Hellebore leaf spot

Hellebore leaf spot is a common fungal disease of many hellebore species. It infects leaves and stems giving rise to roundish, dead, brown spots.

Hellebore leaf spot. Image: RHS/Tim Sandall

Quick facts

Common name: Hellebore leaf spot
Scientific name: Microsphaeropsis hellebori (syn. Coniothyrium hellebori)
Plants affected: Helleborus spp.
Main symptoms: Brown patches on leaves and stems
Caused by: Fungus
Timing: Spring through to Autumn

What is hellebore leaf spot?

Hellebore leaf spot is caused by the fungus Microsphaeropsis hellebori and is a common disease on many hellebore species. You are most likely to see infections when new plant growth is occurring from late winter until summer.

It attacks most Helleborus spp. but is not so damaging on the tougher leaves of Helleborus argutifolius. H. niger is particularly badly affected by leaf spot.


You may see the following symptoms:

  • On leaves: Infections cause more-or-less round, dead, brown patches on leaves and stems. Later, the dead leaf tissue may fall out, leading to a ragged appearance
  • On stems: Infections on the stems may cause them to collapse
  • On flowers: Dark spots and blotches can also develop on the flowers
  • Tiny, black fruiting structures of the fungus may be visible in the dead plant tissue
  • Heavy infection in early spring can lead to widespread blackening of leaves and stems that could be mistaken for damage from adverse weather conditions


The RHS believes that avoiding pests, diseases and weeds by good practice in cultivation methods, cultivar selection, garden hygiene and encouraging or introducing natural enemies, should be the first line of control. If chemical controls are used, they should be used only in a minimal and highly targeted manner.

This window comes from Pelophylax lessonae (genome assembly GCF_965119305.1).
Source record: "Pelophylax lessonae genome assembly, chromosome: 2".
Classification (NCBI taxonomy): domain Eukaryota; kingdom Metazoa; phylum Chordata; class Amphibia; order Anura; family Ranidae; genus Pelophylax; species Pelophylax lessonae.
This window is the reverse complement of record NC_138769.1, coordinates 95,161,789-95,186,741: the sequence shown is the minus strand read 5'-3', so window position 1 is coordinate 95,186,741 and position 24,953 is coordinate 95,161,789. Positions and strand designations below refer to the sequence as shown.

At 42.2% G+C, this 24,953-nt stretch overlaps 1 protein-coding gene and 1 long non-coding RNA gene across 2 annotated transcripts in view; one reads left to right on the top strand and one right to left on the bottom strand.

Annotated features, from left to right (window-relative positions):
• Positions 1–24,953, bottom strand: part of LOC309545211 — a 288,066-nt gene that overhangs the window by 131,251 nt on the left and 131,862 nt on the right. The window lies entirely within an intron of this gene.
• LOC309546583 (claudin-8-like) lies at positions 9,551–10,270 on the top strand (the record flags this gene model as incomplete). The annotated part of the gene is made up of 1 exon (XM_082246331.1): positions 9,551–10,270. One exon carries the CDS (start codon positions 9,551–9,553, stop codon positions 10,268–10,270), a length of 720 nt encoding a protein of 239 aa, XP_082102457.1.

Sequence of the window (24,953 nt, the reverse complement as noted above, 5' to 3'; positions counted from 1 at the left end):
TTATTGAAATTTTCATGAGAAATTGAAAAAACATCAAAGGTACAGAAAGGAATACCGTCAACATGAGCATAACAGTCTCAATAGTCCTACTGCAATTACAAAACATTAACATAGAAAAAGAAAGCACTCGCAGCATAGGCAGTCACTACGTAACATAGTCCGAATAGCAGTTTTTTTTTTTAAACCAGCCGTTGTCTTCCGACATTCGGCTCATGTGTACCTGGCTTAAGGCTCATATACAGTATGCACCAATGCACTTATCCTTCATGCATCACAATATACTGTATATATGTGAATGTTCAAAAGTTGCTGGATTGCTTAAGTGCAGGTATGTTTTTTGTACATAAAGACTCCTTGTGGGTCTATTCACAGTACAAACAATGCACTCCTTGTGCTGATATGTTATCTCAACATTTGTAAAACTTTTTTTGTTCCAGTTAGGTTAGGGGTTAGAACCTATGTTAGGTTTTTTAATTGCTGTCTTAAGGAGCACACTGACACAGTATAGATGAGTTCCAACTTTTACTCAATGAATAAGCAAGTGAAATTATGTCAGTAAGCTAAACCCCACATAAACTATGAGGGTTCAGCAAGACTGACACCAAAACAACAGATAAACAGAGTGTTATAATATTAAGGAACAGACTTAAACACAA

Non-chemical control

  • Remove all affected leaves promptly and destroy
  • Do not allow dead, infected material to remain around the plants, since this will be a source of infection in the following season

Chemical control

The fungicide tebuconazole with trifloxystrobin (Provanto Fungus Fighter Plus, Toprose Fungus Control & Protect) has a recommendation for the control of leaf spots on ornamental plants. Additonally, the fungicides tebuconazole (Provanto Fungus Fighter Concentrate) and triticonazole (Fungus Clear Ultra) are labelled for the control of other diseases on ornamental plants, and could therefore be used legally on hellebore (at the owner’s risk) to try and control the leaf spotting.

The following products contain a combination of both insecticide and fungicide, enabling the control of both damaging invertebrates and disease: triticonazole containing acetamiprid (Roseclear Ultra, Roseclear Ultra Gun). When a proprietary product contains an insecticide as well as a fungicide it would be preferable to use an alternative product if invertebrate (e.g. aphid) damage is not a problem on the plants treated.

Inclusion of a product does not indicate a recommendation or endorsement by the RHS. It is a list of products currently available to the home gardener.


Fungicides for gardeners (Adobe Acrobat pdf document outlining fungicides available to gardeners)


Chemicals: using a sprayer
Chemicals: using safely and effectively
Chemicals: storing and disposing safely


The fungus causing hellebore leaf spot produces minute spores from small black fruiting bodies that form in the dead, affected tissues. The spores are spread in water and wind-blown rain and thus wet conditions are required to initiate disease. The fungus perpetuates on the plant over the summer and autumn and a new round of infections is intiated at times when new plant growth is occurring.

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